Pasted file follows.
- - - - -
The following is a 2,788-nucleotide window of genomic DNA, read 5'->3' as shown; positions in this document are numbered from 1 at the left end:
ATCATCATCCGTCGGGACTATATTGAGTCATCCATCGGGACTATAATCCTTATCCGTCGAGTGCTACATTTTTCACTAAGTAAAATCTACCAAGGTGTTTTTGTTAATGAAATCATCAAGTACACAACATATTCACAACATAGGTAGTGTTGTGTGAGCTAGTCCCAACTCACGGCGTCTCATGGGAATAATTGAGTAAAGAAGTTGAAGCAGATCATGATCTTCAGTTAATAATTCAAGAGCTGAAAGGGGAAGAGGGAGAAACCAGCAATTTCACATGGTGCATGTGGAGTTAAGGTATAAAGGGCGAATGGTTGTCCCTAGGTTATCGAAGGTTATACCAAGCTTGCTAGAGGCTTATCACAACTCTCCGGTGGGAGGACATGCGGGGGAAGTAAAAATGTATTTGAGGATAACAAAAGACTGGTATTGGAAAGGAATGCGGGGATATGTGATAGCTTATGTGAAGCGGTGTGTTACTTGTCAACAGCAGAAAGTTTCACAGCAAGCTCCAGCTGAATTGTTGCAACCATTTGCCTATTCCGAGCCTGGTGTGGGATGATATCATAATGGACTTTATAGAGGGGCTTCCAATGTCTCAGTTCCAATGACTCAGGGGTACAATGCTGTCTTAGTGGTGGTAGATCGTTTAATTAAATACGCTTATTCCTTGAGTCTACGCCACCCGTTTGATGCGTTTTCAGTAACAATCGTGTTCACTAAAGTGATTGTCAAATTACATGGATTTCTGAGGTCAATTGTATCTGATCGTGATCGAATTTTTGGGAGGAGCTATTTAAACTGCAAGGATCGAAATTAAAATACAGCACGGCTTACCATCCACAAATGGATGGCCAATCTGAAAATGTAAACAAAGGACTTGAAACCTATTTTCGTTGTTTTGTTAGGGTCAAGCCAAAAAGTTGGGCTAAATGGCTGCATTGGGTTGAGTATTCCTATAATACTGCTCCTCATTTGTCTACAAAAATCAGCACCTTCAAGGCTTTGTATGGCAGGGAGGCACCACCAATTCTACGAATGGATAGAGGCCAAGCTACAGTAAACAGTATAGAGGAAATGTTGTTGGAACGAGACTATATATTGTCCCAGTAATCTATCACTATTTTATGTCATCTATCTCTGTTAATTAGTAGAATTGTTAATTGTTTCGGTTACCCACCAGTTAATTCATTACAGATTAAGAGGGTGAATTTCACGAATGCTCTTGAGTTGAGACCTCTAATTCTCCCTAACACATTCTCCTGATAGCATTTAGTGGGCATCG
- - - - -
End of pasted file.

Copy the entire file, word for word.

The following is a 2,788-nucleotide window of genomic DNA, read 5'->3' as shown; positions in this document are numbered from 1 at the left end:
ATCATCATCCGTCGGGACTATATTGAGTCATCCATCGGGACTATAATCCTTATCCGTCGAGTGCTACATTTTTCACTAAGTAAAATCTACCAAGGTGTTTTTGTTAATGAAATCATCAAGTACACAACATATTCACAACATAGGTAGTGTTGTGTGAGCTAGTCCCAACTCACGGCGTCTCATGGGAATAATTGAGTAAAGAAGTTGAAGCAGATCATGATCTTCAGTTAATAATTCAAGAGCTGAAAGGGGAAGAGGGAGAAACCAGCAATTTCACATGGTGCATGTGGAGTTAAGGTATAAAGGGCGAATGGTTGTCCCTAGGTTATCGAAGGTTATACCAAGCTTGCTAGAGGCTTATCACAACTCTCCGGTGGGAGGACATGCGGGGGAAGTAAAAATGTATTTGAGGATAACAAAAGACTGGTATTGGAAAGGAATGCGGGGATATGTGATAGCTTATGTGAAGCGGTGTGTTACTTGTCAACAGCAGAAAGTTTCACAGCAAGCTCCAGCTGAATTGTTGCAACCATTTGCCTATTCCGAGCCTGGTGTGGGATGATATCATAATGGACTTTATAGAGGGGCTTCCAATGTCTCAGTTCCAATGACTCAGGGGTACAATGCTGTCTTAGTGGTGGTAGATCGTTTAATTAAATACGCTTATTCCTTGAGTCTACGCCACCCGTTTGATGCGTTTTCAGTAACAATCGTGTTCACTAAAGTGATTGTCAAATTACATGGATTTCTGAGGTCAATTGTATCTGATCGTGATCGAATTTTTGGGAGGAGCTATTTAAACTGCAAGGATCGAAATTAAAATACAGCACGGCTTACCATCCACAAATGGATGGCCAATCTGAAAATGTAAACAAAGGACTTGAAACCTATTTTCGTTGTTTTGTTAGGGTCAAGCCAAAAAGTTGGGCTAAATGGCTGCATTGGGTTGAGTATTCCTATAATACTGCTCCTCATTTGTCTACAAAAATCAGCACCTTCAAGGCTTTGTATGGCAGGGAGGCACCACCAATTCTACGAATGGATAGAGGCCAAGCTACAGTAAACAGTATAGAGGAAATGTTGTTGGAACGAGACTATATATTGTCCCAGTAATCTATCACTATTTTATGTCATCTATCTCTGTTAATTAGTAGAATTGTTAATTGTTTCGGTTACCCACCAGTTAATTCATTACAGATTAAGAGGGTGAATTTCACGAATGCTCTTGAGTTGAGACCTCTAATTCTCCCTAACACATTCTCCTGATAGCATTTAGTGGGCATCG